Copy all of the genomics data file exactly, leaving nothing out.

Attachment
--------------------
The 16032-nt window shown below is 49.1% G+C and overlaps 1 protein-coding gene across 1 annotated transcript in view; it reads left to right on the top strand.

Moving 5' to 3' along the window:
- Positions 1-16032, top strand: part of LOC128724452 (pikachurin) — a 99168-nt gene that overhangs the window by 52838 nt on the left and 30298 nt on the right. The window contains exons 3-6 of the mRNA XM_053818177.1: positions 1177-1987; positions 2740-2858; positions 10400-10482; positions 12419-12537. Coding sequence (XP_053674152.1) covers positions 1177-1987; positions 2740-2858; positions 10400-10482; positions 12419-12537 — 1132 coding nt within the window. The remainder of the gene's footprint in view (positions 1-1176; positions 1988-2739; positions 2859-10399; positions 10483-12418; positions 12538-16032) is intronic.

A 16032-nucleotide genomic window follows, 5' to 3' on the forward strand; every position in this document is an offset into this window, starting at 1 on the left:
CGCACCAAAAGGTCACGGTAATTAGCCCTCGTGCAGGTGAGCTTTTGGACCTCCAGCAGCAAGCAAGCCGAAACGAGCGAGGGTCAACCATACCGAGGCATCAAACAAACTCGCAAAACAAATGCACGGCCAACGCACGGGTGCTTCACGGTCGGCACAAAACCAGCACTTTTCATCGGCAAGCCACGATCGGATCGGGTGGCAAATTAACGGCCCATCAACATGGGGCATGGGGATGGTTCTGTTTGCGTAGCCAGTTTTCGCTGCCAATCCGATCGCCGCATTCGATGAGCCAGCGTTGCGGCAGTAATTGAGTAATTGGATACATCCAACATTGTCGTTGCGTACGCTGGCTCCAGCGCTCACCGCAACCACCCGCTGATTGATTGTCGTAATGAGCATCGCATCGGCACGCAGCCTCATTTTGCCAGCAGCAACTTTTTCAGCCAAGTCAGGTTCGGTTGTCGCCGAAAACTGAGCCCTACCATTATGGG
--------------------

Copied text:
The 16032-nt window shown below is 49.1% G+C and overlaps 1 protein-coding gene across 1 annotated transcript in view; it reads left to right on the top strand.

Moving 5' to 3' along the window:
- Positions 1-16032, top strand: part of LOC128724452 (pikachurin) — a 99168-nt gene that overhangs the window by 52838 nt on the left and 30298 nt on the right. The window contains exons 3-6 of the mRNA XM_053818177.1: positions 1177-1987; positions 2740-2858; positions 10400-10482; positions 12419-12537. Coding sequence (XP_053674152.1) covers positions 1177-1987; positions 2740-2858; positions 10400-10482; positions 12419-12537 — 1132 coding nt within the window. The remainder of the gene's footprint in view (positions 1-1176; positions 1988-2739; positions 2859-10399; positions 10483-12418; positions 12538-16032) is intronic.

A 16032-nucleotide genomic window follows, 5' to 3' on the forward strand; every position in this document is an offset into this window, starting at 1 on the left:
CGCACCAAAAGGTCACGGTAATTAGCCCTCGTGCAGGTGAGCTTTTGGACCTCCAGCAGCAAGCAAGCCGAAACGAGCGAGGGTCAACCATACCGAGGCATCAAACAAACTCGCAAAACAAATGCACGGCCAACGCACGGGTGCTTCACGGTCGGCACAAAACCAGCACTTTTCATCGGCAAGCCACGATCGGATCGGGTGGCAAATTAACGGCCCATCAACATGGGGCATGGGGATGGTTCTGTTTGCGTAGCCAGTTTTCGCTGCCAATCCGATCGCCGCATTCGATGAGCCAGCGTTGCGGCAGTAATTGAGTAATTGGATACATCCAACATTGTCGTTGCGTACGCTGGCTCCAGCGCTCACCGCAACCACCCGCTGATTGATTGTCGTAATGAGCATCGCATCGGCACGCAGCCTCATTTTGCCAGCAGCAACTTTTTCAGCCAAGTCAGGTTCGGTTGTCGCCGAAAACTGAGCCCTACCATTATGGG